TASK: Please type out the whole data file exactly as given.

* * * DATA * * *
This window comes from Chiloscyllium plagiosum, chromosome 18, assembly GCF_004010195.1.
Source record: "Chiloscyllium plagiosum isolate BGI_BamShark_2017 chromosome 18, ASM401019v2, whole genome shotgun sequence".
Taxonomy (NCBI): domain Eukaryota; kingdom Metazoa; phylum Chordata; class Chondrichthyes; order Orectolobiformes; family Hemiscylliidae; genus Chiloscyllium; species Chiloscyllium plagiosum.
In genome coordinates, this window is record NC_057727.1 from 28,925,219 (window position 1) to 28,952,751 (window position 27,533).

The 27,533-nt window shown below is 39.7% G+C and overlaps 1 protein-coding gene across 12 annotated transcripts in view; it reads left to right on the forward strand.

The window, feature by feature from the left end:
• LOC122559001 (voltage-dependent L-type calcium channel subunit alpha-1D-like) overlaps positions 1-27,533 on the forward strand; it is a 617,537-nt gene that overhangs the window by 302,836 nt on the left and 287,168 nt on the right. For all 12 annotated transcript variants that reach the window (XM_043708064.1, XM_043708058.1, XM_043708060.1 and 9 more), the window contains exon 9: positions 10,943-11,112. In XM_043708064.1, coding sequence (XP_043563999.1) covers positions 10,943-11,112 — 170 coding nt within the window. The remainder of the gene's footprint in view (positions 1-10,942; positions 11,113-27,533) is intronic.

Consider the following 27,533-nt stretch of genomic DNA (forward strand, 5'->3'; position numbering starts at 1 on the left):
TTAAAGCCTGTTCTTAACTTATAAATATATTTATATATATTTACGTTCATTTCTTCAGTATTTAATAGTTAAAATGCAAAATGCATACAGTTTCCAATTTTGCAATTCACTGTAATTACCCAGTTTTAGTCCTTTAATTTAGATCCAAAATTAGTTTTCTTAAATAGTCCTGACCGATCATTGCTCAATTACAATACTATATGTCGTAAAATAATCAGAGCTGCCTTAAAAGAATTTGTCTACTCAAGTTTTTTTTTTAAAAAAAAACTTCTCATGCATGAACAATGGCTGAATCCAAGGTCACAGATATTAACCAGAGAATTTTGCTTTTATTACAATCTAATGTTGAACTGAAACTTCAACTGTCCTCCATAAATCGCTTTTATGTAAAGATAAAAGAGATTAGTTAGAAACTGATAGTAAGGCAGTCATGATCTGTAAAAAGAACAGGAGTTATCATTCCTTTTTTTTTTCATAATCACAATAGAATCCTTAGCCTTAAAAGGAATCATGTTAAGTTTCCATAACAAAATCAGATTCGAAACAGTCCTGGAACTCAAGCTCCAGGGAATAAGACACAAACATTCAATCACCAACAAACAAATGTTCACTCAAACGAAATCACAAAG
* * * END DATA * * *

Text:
This window comes from Chiloscyllium plagiosum, chromosome 18, assembly GCF_004010195.1.
Source record: "Chiloscyllium plagiosum isolate BGI_BamShark_2017 chromosome 18, ASM401019v2, whole genome shotgun sequence".
Taxonomy (NCBI): domain Eukaryota; kingdom Metazoa; phylum Chordata; class Chondrichthyes; order Orectolobiformes; family Hemiscylliidae; genus Chiloscyllium; species Chiloscyllium plagiosum.
In genome coordinates, this window is record NC_057727.1 from 28,925,219 (window position 1) to 28,952,751 (window position 27,533).

The 27,533-nt window shown below is 39.7% G+C and overlaps 1 protein-coding gene across 12 annotated transcripts in view; it reads left to right on the forward strand.

The window, feature by feature from the left end:
• LOC122559001 (voltage-dependent L-type calcium channel subunit alpha-1D-like) overlaps positions 1-27,533 on the forward strand; it is a 617,537-nt gene that overhangs the window by 302,836 nt on the left and 287,168 nt on the right. For all 12 annotated transcript variants that reach the window (XM_043708064.1, XM_043708058.1, XM_043708060.1 and 9 more), the window contains exon 9: positions 10,943-11,112. In XM_043708064.1, coding sequence (XP_043563999.1) covers positions 10,943-11,112 — 170 coding nt within the window. The remainder of the gene's footprint in view (positions 1-10,942; positions 11,113-27,533) is intronic.

Consider the following 27,533-nt stretch of genomic DNA (forward strand, 5'->3'; position numbering starts at 1 on the left):
TTAAAGCCTGTTCTTAACTTATAAATATATTTATATATATTTACGTTCATTTCTTCAGTATTTAATAGTTAAAATGCAAAATGCATACAGTTTCCAATTTTGCAATTCACTGTAATTACCCAGTTTTAGTCCTTTAATTTAGATCCAAAATTAGTTTTCTTAAATAGTCCTGACCGATCATTGCTCAATTACAATACTATATGTCGTAAAATAATCAGAGCTGCCTTAAAAGAATTTGTCTACTCAAGTTTTTTTTTTAAAAAAAAACTTCTCATGCATGAACAATGGCTGAATCCAAGGTCACAGATATTAACCAGAGAATTTTGCTTTTATTACAATCTAATGTTGAACTGAAACTTCAACTGTCCTCCATAAATCGCTTTTATGTAAAGATAAAAGAGATTAGTTAGAAACTGATAGTAAGGCAGTCATGATCTGTAAAAAGAACAGGAGTTATCATTCCTTTTTTTTTTCATAATCACAATAGAATCCTTAGCCTTAAAAGGAATCATGTTAAGTTTCCATAACAAAATCAGATTCGAAACAGTCCTGGAACTCAAGCTCCAGGGAATAAGACACAAACATTCAATCACCAACAAACAAATGTTCACTCAAACGAAATCACAAAG